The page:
A protocol is the document that describes the objectives, design, methodology, statistical considerations, and organisation of a clinical study.
It is the single point of reference for the study for everyone involved, from the funders, who want to know about the project they are supporting, to the trial staff, patients and healthcare providers and finally to the journals when the paper is to be published.
In the case of drugs trials, the protocol becomes part of the EU Clinical Trials Register (eudraCT) and is a GCP (Good Clinical Practice) requirement.
For CTIMPS sponsored and/or co-sponsored by the University of Aberdeen and NHS Grampian, it is mandatory to use the Protocol template found on the SOP and Training page unless prior agreement from the sponsor has been approved.
When writing your protocol consider the following:
1) What is your specific question?
It needs to be relevant to other researchers in the field, practicing clinicians or patients.
2) What will be the best primary outcome to answer you question?
This needs to be observable, recordable and suitable for analysis.
3) Where and how will you recruit into the study?
Do you have access to enough participants to complete this study? Explain your recruitment plan.
4) Do you have enough sites?
To achieve the numbers required to make your study viable, will you need to make it multi centred.
5) What will be your Inclusion and Exclusion criteria?
This needs to be clear and free of any ambiguity.
6) How will Informed Consent be taken?
You will need to describe who, where, when and how informed consent is obtained and where the Informed Consent Forms will be kept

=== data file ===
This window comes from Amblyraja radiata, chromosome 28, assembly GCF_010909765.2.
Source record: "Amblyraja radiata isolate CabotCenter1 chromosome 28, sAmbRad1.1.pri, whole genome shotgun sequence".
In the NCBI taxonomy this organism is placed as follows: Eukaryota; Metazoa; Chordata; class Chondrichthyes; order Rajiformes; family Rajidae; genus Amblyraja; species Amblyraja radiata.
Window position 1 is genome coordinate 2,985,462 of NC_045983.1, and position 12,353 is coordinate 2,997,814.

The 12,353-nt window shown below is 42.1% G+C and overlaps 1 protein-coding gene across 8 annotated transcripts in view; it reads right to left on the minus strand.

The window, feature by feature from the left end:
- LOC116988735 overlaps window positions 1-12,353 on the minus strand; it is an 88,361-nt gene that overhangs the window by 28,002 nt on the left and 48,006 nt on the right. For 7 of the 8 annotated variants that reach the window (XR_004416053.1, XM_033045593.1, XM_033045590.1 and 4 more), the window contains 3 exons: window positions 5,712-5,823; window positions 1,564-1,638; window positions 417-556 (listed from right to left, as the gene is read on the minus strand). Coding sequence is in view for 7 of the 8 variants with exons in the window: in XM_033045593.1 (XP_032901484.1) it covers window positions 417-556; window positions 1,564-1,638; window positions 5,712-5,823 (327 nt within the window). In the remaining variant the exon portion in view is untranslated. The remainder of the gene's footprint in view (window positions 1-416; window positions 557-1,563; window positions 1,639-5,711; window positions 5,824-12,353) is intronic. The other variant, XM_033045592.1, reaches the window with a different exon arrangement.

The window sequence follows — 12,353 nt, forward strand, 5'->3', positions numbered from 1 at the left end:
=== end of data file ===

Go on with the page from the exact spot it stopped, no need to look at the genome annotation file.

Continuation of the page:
7) What is your plan for data collection? How will you ensure it is safe and how what will be your disaster recovery plan be?
Data collection (Case Report Forms) should be created in line with the protocol. You cannot collect more data than you need and you don’t want to miss important measurements.
8) What will you do if a participant withdraws?
Be clear about whether you will be still keeping all data up to the point of withdrawal or how you are dealing with this for example. If you will replace withdrawn participants.
9) What safety measures do you have to put into place?
A robust system of safety reporting must be in place dependant on the risks of your study.
10) Compensation for participants?
Will you need to reimburse participants for travel time and/or inconvenience? Do you have funds for this?
Even if you are not paying for services and/or equipment you will still need a contract/agreement to create a clear record of the nature of the commitment (See next section).
- The title is usually seen as the least important part of a study, but it can provide an extremely short synopsis of the trial in just one statement. It also supports internet searches if the key concepts of a study are mentioned in the title. Choose a title not by looking just at the acronym it could provide
- Important information (e.g. randomized, double-blind, parallel group) should be included in the title. Indexers on websites such as PubMed may not classify a report correctly if the authors do not explicitly report information in the title
- A synopsis is a very helpful part of a protocol
- It should contain the key points of a study in tabular form
- It can act as quick reference when checking something and is a one-stop read for any newcomer
Statistical Analysis Plan (SAP)
- Take advice from a statistician!
- The SAP should not be an afterthought, but an essential part of a clinical study. It is recommended by the authorities and required by some journals now to ensure that data analysis has been performed in the right way.
- Remember that Protocols (and all other documents used in the study) should be version controlled and dated.